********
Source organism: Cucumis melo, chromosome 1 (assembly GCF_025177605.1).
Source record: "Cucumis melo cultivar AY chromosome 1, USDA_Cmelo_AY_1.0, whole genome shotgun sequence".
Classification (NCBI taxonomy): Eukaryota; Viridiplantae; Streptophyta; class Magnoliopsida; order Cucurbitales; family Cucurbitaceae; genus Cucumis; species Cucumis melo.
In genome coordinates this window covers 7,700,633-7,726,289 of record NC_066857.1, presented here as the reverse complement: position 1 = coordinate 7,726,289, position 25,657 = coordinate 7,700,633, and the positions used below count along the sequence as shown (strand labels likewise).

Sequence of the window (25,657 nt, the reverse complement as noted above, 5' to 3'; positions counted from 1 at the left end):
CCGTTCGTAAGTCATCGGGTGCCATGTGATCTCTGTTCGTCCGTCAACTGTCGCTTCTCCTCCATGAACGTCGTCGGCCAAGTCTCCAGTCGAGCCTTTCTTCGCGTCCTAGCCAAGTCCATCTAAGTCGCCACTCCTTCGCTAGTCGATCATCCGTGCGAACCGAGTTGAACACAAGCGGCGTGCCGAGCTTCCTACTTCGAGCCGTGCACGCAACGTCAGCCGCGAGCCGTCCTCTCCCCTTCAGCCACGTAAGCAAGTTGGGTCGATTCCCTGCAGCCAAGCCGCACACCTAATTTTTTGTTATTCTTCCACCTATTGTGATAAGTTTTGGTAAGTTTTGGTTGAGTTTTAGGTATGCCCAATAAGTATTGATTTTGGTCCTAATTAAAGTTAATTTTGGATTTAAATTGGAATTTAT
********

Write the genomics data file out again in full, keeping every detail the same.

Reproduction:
Source organism: Cucumis melo, chromosome 1 (assembly GCF_025177605.1).
Source record: "Cucumis melo cultivar AY chromosome 1, USDA_Cmelo_AY_1.0, whole genome shotgun sequence".
Classification (NCBI taxonomy): Eukaryota; Viridiplantae; Streptophyta; class Magnoliopsida; order Cucurbitales; family Cucurbitaceae; genus Cucumis; species Cucumis melo.
In genome coordinates this window covers 7,700,633-7,726,289 of record NC_066857.1, presented here as the reverse complement: position 1 = coordinate 7,726,289, position 25,657 = coordinate 7,700,633, and the positions used below count along the sequence as shown (strand labels likewise).

Sequence of the window (25,657 nt, the reverse complement as noted above, 5' to 3'; positions counted from 1 at the left end):
CCGTTCGTAAGTCATCGGGTGCCATGTGATCTCTGTTCGTCCGTCAACTGTCGCTTCTCCTCCATGAACGTCGTCGGCCAAGTCTCCAGTCGAGCCTTTCTTCGCGTCCTAGCCAAGTCCATCTAAGTCGCCACTCCTTCGCTAGTCGATCATCCGTGCGAACCGAGTTGAACACAAGCGGCGTGCCGAGCTTCCTACTTCGAGCCGTGCACGCAACGTCAGCCGCGAGCCGTCCTCTCCCCTTCAGCCACGTAAGCAAGTTGGGTCGATTCCCTGCAGCCAAGCCGCACACCTAATTTTTTGTTATTCTTCCACCTATTGTGATAAGTTTTGGTAAGTTTTGGTTGAGTTTTAGGTATGCCCAATAAGTATTGATTTTGGTCCTAATTAAAGTTAATTTTGGATTTAAATTGGAATTTAT